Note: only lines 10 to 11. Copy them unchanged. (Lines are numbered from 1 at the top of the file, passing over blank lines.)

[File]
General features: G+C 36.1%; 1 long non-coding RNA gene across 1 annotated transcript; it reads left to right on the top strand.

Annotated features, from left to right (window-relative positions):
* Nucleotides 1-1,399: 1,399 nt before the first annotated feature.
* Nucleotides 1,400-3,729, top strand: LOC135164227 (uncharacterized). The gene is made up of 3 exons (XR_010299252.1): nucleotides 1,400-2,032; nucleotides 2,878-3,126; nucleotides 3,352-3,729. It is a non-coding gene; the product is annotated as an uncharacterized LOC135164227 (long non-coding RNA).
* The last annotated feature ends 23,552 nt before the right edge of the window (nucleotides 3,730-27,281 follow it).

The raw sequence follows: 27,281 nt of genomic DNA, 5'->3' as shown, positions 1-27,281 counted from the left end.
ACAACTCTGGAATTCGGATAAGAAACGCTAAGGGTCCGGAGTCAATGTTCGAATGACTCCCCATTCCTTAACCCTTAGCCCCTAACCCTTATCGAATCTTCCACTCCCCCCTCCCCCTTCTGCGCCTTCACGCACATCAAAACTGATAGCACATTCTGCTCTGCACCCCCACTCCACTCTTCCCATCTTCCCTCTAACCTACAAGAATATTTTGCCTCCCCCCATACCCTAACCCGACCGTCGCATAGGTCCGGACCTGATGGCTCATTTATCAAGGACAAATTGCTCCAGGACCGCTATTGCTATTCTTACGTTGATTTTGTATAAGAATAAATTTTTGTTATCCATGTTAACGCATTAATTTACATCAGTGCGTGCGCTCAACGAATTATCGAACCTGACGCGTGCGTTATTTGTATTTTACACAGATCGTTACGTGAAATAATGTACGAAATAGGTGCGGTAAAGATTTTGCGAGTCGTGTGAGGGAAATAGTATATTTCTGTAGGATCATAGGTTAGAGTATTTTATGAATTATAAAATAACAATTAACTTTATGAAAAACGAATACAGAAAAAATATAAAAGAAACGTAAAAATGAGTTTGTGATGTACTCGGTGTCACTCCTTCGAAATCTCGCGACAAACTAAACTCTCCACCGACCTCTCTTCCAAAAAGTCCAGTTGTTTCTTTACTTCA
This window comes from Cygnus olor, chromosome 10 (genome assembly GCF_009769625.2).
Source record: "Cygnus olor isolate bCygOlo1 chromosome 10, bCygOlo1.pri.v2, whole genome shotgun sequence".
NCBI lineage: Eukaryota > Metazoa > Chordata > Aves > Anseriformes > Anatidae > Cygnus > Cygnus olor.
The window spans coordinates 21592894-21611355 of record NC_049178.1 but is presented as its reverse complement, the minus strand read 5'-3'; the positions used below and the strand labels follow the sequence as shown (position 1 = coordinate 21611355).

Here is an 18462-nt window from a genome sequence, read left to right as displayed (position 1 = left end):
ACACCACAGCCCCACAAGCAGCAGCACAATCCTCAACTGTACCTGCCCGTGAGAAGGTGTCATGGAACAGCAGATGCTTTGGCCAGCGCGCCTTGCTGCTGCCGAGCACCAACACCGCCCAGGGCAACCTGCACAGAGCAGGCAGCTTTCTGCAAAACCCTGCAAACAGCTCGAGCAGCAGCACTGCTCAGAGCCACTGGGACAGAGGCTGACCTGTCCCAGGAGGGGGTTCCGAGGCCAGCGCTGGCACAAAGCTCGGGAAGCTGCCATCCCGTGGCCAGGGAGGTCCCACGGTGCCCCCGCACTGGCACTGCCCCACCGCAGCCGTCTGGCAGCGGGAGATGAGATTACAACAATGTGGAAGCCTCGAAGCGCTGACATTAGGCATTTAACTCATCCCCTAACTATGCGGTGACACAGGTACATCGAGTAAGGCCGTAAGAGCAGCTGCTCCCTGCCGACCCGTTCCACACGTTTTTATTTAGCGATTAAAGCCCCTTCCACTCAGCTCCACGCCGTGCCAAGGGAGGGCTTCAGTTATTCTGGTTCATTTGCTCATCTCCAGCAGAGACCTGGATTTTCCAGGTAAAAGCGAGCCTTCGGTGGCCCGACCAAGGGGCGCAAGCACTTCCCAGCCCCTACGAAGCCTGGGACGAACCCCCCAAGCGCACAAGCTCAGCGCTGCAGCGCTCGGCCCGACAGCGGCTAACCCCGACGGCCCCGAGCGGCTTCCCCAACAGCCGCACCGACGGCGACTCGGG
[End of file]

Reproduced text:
NCBI lineage: Eukaryota > Metazoa > Chordata > Aves > Anseriformes > Anatidae > Cygnus > Cygnus olor.
The window spans coordinates 21592894-21611355 of record NC_049178.1 but is presented as its reverse complement, the minus strand read 5'-3'; the positions used below and the strand labels follow the sequence as shown (position 1 = coordinate 21611355).